“They want us to believe that the fight is over,” Standing Rock Sioux Chairman Dave Archambault II said in a press release. “But we can still win this. We can unite in peaceful, prayerful resistance against this illegal pipeline.”
Officials plan to reopen the tribe’s main artery, Highway 1806, by March 13 if there is “no identifiable threat from protesters to block the highway,” the North Dakota Joint Information Center reported.
The North Dakota political machine has been repeatedly rated one of the worst in the United States for transparency by political watchdogs such as The Center for Public Integrity, and its reactions toward the Dakota Access Pipeline controversy have been scrutinized by press from around the world.
Before pipeline construction began, a 78-page assessment report was compiled by Iowa-based Strategic Economics Group, Inc., written by Harvey Siegelman, Mike Lipsman, and Dan Otto, for Energy Transfer Partners.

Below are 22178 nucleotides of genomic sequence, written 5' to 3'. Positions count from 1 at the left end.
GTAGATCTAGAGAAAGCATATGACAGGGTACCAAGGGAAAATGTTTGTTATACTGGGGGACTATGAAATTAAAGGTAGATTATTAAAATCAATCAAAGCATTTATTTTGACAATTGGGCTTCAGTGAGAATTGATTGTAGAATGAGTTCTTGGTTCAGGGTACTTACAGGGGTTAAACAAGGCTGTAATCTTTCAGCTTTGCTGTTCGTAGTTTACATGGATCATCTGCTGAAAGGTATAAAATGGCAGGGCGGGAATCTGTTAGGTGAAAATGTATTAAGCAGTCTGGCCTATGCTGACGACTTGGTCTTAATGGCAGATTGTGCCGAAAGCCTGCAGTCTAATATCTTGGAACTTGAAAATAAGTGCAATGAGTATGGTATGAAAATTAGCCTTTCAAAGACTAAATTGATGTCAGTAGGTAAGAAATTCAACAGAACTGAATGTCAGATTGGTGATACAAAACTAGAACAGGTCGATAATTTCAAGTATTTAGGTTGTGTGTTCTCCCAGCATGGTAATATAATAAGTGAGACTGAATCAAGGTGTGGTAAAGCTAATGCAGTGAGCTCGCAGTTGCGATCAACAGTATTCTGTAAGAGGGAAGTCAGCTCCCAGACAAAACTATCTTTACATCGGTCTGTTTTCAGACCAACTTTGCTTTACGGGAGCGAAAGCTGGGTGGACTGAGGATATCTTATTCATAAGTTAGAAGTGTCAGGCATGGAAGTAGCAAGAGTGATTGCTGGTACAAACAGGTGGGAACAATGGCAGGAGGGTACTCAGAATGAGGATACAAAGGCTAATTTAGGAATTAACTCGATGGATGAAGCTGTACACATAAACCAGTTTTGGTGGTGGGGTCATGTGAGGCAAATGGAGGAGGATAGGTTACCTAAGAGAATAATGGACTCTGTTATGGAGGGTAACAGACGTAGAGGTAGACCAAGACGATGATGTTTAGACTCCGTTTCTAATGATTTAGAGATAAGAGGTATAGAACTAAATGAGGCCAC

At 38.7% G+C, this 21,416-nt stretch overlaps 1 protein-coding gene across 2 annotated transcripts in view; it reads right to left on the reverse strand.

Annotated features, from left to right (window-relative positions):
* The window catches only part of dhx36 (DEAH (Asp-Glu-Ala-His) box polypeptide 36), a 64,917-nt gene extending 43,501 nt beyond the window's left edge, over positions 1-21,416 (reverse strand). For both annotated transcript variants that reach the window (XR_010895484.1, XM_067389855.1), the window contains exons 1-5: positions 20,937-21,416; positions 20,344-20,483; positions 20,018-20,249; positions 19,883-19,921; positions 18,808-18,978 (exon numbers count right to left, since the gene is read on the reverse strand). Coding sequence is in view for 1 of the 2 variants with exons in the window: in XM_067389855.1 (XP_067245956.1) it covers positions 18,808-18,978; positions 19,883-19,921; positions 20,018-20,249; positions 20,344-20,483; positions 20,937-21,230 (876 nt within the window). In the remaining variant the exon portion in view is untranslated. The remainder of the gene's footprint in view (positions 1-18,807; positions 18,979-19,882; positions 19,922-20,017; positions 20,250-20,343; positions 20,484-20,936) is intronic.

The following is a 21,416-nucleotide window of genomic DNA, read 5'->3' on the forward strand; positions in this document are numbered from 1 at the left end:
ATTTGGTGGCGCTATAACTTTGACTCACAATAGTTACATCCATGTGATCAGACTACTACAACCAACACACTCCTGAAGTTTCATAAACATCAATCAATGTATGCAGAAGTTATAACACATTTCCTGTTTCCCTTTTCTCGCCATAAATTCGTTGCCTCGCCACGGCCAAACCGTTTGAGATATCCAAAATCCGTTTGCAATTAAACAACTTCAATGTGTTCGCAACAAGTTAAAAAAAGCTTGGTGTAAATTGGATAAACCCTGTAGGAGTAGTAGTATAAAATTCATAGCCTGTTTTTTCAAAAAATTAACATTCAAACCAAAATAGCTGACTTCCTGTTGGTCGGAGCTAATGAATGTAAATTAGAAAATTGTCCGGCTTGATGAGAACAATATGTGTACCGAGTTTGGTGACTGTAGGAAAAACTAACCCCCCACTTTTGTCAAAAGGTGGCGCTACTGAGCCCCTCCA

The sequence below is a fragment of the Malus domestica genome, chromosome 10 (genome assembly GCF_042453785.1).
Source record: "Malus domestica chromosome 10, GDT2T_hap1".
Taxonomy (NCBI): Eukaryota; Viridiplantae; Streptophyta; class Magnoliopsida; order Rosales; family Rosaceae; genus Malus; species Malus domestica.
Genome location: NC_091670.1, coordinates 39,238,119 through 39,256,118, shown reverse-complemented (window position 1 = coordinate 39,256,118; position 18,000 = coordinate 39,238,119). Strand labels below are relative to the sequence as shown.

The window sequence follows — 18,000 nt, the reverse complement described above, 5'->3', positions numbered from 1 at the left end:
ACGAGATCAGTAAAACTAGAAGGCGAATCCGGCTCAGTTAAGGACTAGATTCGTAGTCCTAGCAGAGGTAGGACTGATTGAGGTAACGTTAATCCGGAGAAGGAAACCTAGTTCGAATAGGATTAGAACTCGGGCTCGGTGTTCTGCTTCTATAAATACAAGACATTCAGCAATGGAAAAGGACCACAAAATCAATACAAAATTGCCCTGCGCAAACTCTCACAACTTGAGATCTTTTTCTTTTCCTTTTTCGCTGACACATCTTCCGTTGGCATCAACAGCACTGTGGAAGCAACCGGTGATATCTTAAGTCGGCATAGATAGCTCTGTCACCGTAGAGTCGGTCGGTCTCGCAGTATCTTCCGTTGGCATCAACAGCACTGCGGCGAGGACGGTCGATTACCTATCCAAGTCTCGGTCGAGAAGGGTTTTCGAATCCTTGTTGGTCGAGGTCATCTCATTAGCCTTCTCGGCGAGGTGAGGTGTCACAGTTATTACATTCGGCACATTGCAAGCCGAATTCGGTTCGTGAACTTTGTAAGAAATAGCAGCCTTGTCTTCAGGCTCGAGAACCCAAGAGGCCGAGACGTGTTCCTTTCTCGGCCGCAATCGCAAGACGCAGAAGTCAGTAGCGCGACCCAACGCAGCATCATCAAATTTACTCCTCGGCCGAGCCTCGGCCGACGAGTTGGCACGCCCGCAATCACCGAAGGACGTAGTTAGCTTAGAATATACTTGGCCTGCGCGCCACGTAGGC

The pipeline companies promised jobs, growth, and stability, according to the November 12, 2014 report entitled Assessment of the Economic and Fiscal Impacts of the Dakota Access Pipeline in North Dakota, South Dakota, Iowa, and Illinois.
The report states that the pipeline project would create approximately 32,721 job-years – amount of work done by one person for one year. An average salary per worker was listed as $57,000 a year. “The increase in employment will generate a $1.9 billion increase in labor income, and a nearly $5 billion increase in production and sales in the region,” the report stated.
After the pipeline is finished, 160 ongoing jobs will be added to the economy in North Dakota, generating $11 million in labor income and more than $23 million in new production and sales per year, the report promised.
The pipeline was planned to cost Dakota Access, LLC $1.4 billion in North Dakota, of that amount an estimated $655.9 million, or 47 percent totaling $397 million, was planned to result in direct and indirect purchases in North Dakota.